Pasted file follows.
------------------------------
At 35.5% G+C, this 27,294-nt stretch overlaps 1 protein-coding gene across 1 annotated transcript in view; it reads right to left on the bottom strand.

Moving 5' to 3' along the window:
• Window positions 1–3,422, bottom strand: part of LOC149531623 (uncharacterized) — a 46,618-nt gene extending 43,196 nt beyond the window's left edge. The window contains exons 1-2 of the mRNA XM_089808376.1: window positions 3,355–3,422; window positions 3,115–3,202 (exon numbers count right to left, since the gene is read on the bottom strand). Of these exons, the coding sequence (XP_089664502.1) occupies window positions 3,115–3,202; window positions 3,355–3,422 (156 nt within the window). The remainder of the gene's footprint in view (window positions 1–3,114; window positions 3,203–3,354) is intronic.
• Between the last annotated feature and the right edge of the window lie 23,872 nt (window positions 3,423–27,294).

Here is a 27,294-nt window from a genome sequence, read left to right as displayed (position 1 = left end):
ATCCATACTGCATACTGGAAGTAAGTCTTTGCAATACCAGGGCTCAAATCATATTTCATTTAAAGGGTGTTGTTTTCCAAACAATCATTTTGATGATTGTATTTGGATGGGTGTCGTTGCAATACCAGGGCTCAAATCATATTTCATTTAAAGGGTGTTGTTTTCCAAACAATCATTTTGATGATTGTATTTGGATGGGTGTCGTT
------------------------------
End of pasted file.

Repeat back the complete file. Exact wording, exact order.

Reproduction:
At 35.5% G+C, this 27,294-nt stretch overlaps 1 protein-coding gene across 1 annotated transcript in view; it reads right to left on the bottom strand.

Moving 5' to 3' along the window:
• Window positions 1–3,422, bottom strand: part of LOC149531623 (uncharacterized) — a 46,618-nt gene extending 43,196 nt beyond the window's left edge. The window contains exons 1-2 of the mRNA XM_089808376.1: window positions 3,355–3,422; window positions 3,115–3,202 (exon numbers count right to left, since the gene is read on the bottom strand). Of these exons, the coding sequence (XP_089664502.1) occupies window positions 3,115–3,202; window positions 3,355–3,422 (156 nt within the window). The remainder of the gene's footprint in view (window positions 1–3,114; window positions 3,203–3,354) is intronic.
• Between the last annotated feature and the right edge of the window lie 23,872 nt (window positions 3,423–27,294).

Here is a 27,294-nt window from a genome sequence, read left to right as displayed (position 1 = left end):
ATCCATACTGCATACTGGAAGTAAGTCTTTGCAATACCAGGGCTCAAATCATATTTCATTTAAAGGGTGTTGTTTTCCAAACAATCATTTTGATGATTGTATTTGGATGGGTGTCGTTGCAATACCAGGGCTCAAATCATATTTCATTTAAAGGGTGTTGTTTTCCAAACAATCATTTTGATGATTGTATTTGGATGGGTGTCGTT